When Venezuela’s opposition leader Juan Guaido earlier this week said he had decreed the suspension of all crude oil shipments to Cuba, he explained the move with the massive power outage that plunged a lot of Venezuela into darkness.
Yet the call to turn the tap off for Cuba may re-emerge, this time as a more permanent goal on the opposition’s agenda.
Venezuela is Cuba’s largest oil supplier under a barter deal sealed by the late leaders of the two countries, Hugo Chavez and Fidel Castro.
The deal envisaged Cuba getting regular shipments of crude in exchange for its highly trained doctors and other professionals to work in Venezuela.
At one point during this partnership, Cuba was receiving more than 100,000 bpd of Venezuelan crude, an analysis by Oliver Pieper for Deutsche Welle said.
Now, however, this is probably down by a half as Venezuela struggles to keep its fields producing.
Even so, Venezuelan crude is an important part of Cuba’s energy mix and its elimination from this mix would almost certainly lead to power outages for Cuba as well.
This urgent call by Guaido for a halt of oil exports to Cuba is not the first one.
The Wall Street Journal’s John Otis reported in late February that the self-declared interim president of Venezuela and president of the opposition-dominated National Assembly had already set his sights on this particular portion of exports with the argument it was irrational especially amid the economic crisis raging at home.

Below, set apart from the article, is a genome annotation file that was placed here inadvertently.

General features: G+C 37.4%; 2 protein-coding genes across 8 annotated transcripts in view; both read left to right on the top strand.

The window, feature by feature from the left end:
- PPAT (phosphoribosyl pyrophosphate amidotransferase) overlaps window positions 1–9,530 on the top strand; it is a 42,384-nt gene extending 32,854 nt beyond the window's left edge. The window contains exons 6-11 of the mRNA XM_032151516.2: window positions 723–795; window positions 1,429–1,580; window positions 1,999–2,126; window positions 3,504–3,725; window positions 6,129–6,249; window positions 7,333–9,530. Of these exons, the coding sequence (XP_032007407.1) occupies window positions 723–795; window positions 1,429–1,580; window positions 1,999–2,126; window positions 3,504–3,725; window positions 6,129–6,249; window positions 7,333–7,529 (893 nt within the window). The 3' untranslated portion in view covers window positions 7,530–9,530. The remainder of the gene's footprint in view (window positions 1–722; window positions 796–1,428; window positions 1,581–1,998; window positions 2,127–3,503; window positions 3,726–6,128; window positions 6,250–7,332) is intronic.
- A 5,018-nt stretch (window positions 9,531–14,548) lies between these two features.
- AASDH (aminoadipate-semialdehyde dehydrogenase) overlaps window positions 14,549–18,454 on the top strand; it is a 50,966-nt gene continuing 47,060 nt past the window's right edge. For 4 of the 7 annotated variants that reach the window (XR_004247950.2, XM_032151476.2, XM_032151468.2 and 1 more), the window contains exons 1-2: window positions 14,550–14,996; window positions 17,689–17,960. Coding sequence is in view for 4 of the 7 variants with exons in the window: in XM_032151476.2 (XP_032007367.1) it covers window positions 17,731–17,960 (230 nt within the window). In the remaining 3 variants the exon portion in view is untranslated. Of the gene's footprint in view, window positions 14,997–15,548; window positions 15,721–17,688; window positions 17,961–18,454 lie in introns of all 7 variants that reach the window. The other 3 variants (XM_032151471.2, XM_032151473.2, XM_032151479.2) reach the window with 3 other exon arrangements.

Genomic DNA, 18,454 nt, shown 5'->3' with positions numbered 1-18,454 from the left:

Yesterday, Guaido tweeted that Venezuela was sending 47,000 bpd to Cuba and these were worth US$2.58 million that would be better put to good use at home rather than in Cuba
“Venezuela needs more than ever to leverage its resources, rather than fund dark purposes. For years, Cuba’s interference was allowed, justifying with an ideological brotherhood that was nothing more than giving away our oil,” Guaido said in the tweet.
The Venezuelan crisis has already forced Cuba to adjust its energy sources and the country increased its imports from Russia and also last year signed a contract for more oil product deliveries from Algeria, another long-term partner.
Yet Venezuelan oil has continued to play an important role in Cuba’s energy supply not least because it has been, from a certain perspective, free.
Cuba is not lacking in its own oil resources, though. Last year, Australian Melbana Energy—the only foreign company with a presence in the Cuban energy sector—said it had estimated the potential reserves of a single block at 12.7 billion barrels, with a 14-32 percent chance of striking oil in it. Drilling is set to begin this quarter.
Yet developing its own crude oil resources will take time that Cuba might not have, so chances are it will remain import-dependent in the observable future.
If the U.S. steps up the pressure on the government in Caracas and with the help of Guaido’s opposition stops Venezuelan oil deliveries to Cuba, it will probably be Russia that will take the place of Venezuela.
This will cost Havana more than it cost it to import Venezuelan oil but it will help it avoid outages.